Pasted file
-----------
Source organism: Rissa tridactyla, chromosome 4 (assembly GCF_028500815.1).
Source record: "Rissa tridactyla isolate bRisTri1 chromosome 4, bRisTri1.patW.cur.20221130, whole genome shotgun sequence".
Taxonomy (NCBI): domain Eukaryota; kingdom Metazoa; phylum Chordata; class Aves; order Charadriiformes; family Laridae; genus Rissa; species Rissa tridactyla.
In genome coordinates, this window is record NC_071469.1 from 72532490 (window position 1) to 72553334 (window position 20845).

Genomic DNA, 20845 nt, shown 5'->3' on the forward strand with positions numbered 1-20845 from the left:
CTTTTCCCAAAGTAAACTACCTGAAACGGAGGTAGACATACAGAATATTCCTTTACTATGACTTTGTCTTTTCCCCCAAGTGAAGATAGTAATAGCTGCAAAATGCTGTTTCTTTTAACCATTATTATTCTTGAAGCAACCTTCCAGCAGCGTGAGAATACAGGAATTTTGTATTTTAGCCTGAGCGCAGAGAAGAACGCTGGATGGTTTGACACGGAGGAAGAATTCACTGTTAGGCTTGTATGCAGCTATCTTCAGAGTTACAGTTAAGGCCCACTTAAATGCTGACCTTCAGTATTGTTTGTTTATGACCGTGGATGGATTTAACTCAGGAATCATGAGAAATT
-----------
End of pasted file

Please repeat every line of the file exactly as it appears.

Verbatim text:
Source organism: Rissa tridactyla, chromosome 4 (assembly GCF_028500815.1).
Source record: "Rissa tridactyla isolate bRisTri1 chromosome 4, bRisTri1.patW.cur.20221130, whole genome shotgun sequence".
Taxonomy (NCBI): domain Eukaryota; kingdom Metazoa; phylum Chordata; class Aves; order Charadriiformes; family Laridae; genus Rissa; species Rissa tridactyla.
In genome coordinates, this window is record NC_071469.1 from 72532490 (window position 1) to 72553334 (window position 20845).

Genomic DNA, 20845 nt, shown 5'->3' on the forward strand with positions numbered 1-20845 from the left:
CTTTTCCCAAAGTAAACTACCTGAAACGGAGGTAGACATACAGAATATTCCTTTACTATGACTTTGTCTTTTCCCCCAAGTGAAGATAGTAATAGCTGCAAAATGCTGTTTCTTTTAACCATTATTATTCTTGAAGCAACCTTCCAGCAGCGTGAGAATACAGGAATTTTGTATTTTAGCCTGAGCGCAGAGAAGAACGCTGGATGGTTTGACACGGAGGAAGAATTCACTGTTAGGCTTGTATGCAGCTATCTTCAGAGTTACAGTTAAGGCCCACTTAAATGCTGACCTTCAGTATTGTTTGTTTATGACCGTGGATGGATTTAACTCAGGAATCATGAGAAATT